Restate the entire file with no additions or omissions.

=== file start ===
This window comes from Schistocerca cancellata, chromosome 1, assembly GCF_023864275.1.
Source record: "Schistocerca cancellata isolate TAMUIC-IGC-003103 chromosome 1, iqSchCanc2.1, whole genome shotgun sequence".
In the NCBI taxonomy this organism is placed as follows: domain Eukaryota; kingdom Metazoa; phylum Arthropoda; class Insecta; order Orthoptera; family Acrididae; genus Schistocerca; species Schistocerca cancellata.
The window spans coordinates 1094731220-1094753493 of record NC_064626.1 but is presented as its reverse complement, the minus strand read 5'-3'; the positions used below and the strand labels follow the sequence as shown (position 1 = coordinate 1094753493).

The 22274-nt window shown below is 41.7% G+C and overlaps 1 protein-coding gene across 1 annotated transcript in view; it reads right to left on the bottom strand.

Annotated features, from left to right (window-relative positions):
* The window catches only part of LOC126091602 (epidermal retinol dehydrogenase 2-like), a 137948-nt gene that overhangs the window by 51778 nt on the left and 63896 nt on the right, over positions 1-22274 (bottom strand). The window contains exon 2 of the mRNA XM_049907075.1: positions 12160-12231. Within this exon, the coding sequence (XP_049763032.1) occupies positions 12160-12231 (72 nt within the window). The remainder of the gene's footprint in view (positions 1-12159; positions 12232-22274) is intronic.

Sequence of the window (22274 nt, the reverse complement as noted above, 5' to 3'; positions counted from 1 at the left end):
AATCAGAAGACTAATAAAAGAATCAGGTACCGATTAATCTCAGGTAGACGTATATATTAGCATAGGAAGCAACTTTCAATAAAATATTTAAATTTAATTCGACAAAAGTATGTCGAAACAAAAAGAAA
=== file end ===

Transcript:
This window comes from Schistocerca cancellata, chromosome 1, assembly GCF_023864275.1.
Source record: "Schistocerca cancellata isolate TAMUIC-IGC-003103 chromosome 1, iqSchCanc2.1, whole genome shotgun sequence".
In the NCBI taxonomy this organism is placed as follows: domain Eukaryota; kingdom Metazoa; phylum Arthropoda; class Insecta; order Orthoptera; family Acrididae; genus Schistocerca; species Schistocerca cancellata.
The window spans coordinates 1094731220-1094753493 of record NC_064626.1 but is presented as its reverse complement, the minus strand read 5'-3'; the positions used below and the strand labels follow the sequence as shown (position 1 = coordinate 1094753493).

The 22274-nt window shown below is 41.7% G+C and overlaps 1 protein-coding gene across 1 annotated transcript in view; it reads right to left on the bottom strand.

Annotated features, from left to right (window-relative positions):
* The window catches only part of LOC126091602 (epidermal retinol dehydrogenase 2-like), a 137948-nt gene that overhangs the window by 51778 nt on the left and 63896 nt on the right, over positions 1-22274 (bottom strand). The window contains exon 2 of the mRNA XM_049907075.1: positions 12160-12231. Within this exon, the coding sequence (XP_049763032.1) occupies positions 12160-12231 (72 nt within the window). The remainder of the gene's footprint in view (positions 1-12159; positions 12232-22274) is intronic.

Sequence of the window (22274 nt, the reverse complement as noted above, 5' to 3'; positions counted from 1 at the left end):
AATCAGAAGACTAATAAAAGAATCAGGTACCGATTAATCTCAGGTAGACGTATATATTAGCATAGGAAGCAACTTTCAATAAAATATTTAAATTTAATTCGACAAAAGTATGTCGAAACAAAAAGAAA